Xerxes. His name means ‘ruling over heroes,’ 519–465 B.C., ruled 486-465 B.C., and he was the grandson of Cyrus and the son of Darius--the fourth ‘King of Kings’ of Persia. He was a conqueror, but was frustrated by the small armies of Egypt and Greece and returned to his palace to build a bridge across the Hellespont and dug a 2,200 meter canal across the Mt. Athos Peninsula in 480 B,C. (described as the most impressive building project to date of the ancient civilizations and a testimony to the Persian’s imperial presence to rule the known world). He followed the Persian religion of Zoroastrianism and was suspicious of other religions; he may have slowed down the Jewish return to their homeland, but was kind to them. In 465 B.C., Xerxes was murdered by a trusted friend, Artabanus, the most powerful official in the Persian, and the commander of his bodyguard. Why the short reign for such a mighty king? Perhaps he should not have banished and humiliated Vashti, Artaxerxes’s mother. No news on what happened to Esther--perhaps she found favor or escaped to her people.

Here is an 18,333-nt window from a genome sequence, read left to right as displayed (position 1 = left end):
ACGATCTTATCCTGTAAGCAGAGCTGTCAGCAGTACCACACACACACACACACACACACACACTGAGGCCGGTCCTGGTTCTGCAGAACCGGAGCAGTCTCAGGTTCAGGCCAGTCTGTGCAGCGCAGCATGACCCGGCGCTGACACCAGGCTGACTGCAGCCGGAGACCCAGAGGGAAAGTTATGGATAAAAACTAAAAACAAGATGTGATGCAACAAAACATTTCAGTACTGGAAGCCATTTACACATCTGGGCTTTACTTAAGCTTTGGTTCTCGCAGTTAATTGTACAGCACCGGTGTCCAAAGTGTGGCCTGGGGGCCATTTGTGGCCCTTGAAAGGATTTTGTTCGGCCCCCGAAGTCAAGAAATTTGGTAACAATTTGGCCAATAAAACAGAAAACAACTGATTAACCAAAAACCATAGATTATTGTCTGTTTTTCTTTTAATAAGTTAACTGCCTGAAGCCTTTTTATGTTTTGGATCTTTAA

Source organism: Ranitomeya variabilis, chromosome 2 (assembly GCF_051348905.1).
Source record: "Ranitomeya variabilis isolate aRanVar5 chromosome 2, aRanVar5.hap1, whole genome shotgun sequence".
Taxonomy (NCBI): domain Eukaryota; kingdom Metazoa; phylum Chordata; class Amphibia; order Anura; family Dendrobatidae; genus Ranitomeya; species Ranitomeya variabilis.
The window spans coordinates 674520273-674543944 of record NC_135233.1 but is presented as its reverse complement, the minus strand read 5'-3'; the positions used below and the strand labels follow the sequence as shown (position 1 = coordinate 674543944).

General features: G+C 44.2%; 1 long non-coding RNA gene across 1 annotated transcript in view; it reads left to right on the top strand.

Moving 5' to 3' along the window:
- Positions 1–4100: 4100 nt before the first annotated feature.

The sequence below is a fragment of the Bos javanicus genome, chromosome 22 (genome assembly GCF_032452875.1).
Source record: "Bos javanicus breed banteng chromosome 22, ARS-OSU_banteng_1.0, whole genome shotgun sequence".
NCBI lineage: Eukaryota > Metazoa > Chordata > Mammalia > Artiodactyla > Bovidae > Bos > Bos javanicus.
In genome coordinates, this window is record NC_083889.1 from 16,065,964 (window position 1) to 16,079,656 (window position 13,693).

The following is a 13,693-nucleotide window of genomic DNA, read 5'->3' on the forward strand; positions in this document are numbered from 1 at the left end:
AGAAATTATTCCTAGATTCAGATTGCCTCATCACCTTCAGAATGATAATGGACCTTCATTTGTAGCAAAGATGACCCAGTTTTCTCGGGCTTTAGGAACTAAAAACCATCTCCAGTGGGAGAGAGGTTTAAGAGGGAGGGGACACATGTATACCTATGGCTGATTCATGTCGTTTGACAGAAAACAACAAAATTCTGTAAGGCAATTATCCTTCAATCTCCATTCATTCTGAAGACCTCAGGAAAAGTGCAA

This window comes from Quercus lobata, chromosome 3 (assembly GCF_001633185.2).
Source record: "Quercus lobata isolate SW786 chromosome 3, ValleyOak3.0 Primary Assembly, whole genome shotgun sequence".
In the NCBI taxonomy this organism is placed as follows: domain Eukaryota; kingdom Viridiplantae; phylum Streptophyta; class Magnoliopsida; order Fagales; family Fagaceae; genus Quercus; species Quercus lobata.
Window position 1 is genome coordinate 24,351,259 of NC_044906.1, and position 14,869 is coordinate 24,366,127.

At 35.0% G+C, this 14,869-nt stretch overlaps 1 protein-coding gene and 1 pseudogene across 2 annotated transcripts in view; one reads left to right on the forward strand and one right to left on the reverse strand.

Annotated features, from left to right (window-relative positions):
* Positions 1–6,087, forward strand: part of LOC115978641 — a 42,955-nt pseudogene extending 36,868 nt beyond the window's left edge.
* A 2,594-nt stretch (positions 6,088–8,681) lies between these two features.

Beauty treatments, including olive oil, aloe ointments, spices and herbs like myrrh, as well as the burning of incense so the oilsa are infused into the skin. Special food was from the king's table, the best of the kingdom.
Concubines. They were young women given to the king in marriage without a dowry or an obligation, thus the king can do with them as he wished.
Haman, the Agagite. He is the archetype of the classic villain--very prideful, unconcerned for others and connives to get his evil way. His name suggests he is an Amelkite, Israel’s oldest enemy, who were the first to attack after the Israelites left Egypt. Saul was supposed to wipe them out, and he failed. Mordecai’s name suggests he was a descendant of Saul. Thus, Haman was primed with a centuries old grudge, and an opportunity to scheme a diabolical plot (Ex. 17:8-16; 1 Sam. 9:1-2; 15; Est. 2:5; 3:1-6).